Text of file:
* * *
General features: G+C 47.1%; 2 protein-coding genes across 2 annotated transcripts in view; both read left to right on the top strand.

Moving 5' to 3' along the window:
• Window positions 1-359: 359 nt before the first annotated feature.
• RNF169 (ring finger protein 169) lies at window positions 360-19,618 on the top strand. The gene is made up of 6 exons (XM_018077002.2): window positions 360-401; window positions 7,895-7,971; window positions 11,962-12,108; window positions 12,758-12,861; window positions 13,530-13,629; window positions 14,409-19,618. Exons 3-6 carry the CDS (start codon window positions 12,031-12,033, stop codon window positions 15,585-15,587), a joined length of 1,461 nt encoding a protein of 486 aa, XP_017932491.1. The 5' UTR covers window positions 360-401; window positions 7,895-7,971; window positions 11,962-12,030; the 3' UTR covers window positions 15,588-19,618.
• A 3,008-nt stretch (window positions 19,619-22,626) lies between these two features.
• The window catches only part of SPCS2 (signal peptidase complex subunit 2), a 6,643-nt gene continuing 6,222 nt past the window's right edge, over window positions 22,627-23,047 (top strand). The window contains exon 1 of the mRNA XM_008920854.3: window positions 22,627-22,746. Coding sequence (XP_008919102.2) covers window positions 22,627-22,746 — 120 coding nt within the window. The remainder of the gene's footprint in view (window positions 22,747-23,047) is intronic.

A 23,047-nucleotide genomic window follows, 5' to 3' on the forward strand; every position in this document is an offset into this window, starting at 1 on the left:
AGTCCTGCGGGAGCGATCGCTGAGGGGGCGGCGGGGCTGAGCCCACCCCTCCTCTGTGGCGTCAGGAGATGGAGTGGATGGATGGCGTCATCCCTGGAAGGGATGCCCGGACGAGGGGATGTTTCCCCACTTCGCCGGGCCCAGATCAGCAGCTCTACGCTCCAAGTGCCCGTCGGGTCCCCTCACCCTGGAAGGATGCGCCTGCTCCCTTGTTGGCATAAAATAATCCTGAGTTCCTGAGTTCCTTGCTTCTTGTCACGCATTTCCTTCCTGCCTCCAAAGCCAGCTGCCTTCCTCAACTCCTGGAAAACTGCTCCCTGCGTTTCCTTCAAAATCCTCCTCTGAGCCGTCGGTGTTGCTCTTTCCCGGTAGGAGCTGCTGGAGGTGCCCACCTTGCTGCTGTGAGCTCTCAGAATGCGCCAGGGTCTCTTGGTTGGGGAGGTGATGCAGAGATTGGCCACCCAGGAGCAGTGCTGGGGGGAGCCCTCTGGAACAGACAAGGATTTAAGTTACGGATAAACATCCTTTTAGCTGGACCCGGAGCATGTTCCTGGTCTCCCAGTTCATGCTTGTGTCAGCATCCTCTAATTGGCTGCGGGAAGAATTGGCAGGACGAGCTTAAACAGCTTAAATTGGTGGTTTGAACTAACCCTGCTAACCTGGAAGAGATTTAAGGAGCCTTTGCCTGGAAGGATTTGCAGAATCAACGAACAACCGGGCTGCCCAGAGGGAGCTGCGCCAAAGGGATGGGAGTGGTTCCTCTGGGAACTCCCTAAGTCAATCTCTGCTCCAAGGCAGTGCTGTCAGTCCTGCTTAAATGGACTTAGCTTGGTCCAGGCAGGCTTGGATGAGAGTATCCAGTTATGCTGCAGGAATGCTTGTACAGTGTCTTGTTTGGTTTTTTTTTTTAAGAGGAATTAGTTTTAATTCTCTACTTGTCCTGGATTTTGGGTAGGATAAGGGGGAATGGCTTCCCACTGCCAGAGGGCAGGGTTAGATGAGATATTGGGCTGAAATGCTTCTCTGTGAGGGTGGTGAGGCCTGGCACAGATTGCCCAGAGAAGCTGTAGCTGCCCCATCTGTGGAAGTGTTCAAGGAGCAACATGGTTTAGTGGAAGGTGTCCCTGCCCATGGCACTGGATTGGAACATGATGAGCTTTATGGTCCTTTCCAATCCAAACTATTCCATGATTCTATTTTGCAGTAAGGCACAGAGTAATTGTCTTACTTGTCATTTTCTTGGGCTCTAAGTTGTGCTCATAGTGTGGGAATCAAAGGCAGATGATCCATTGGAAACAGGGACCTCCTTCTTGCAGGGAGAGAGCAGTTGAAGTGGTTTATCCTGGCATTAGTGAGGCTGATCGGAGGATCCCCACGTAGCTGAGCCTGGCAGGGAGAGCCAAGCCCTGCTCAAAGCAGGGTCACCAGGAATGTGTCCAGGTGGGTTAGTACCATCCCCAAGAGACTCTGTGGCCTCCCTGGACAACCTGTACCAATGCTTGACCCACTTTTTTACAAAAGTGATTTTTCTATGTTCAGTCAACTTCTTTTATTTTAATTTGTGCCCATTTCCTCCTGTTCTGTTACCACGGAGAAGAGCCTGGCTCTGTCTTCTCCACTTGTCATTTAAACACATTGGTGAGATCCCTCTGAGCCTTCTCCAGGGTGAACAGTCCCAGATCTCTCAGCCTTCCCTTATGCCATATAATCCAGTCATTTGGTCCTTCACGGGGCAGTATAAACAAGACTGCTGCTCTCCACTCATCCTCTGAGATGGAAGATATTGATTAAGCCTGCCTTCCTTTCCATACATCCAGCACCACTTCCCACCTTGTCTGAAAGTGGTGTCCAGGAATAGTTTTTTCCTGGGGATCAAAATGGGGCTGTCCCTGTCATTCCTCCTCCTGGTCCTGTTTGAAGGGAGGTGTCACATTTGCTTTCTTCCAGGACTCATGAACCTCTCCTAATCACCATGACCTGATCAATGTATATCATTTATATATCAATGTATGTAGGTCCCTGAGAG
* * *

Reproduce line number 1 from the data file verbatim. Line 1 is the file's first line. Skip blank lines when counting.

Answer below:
General features: G+C 47.1%; 2 protein-coding genes across 2 annotated transcripts in view; both read left to right on the top strand.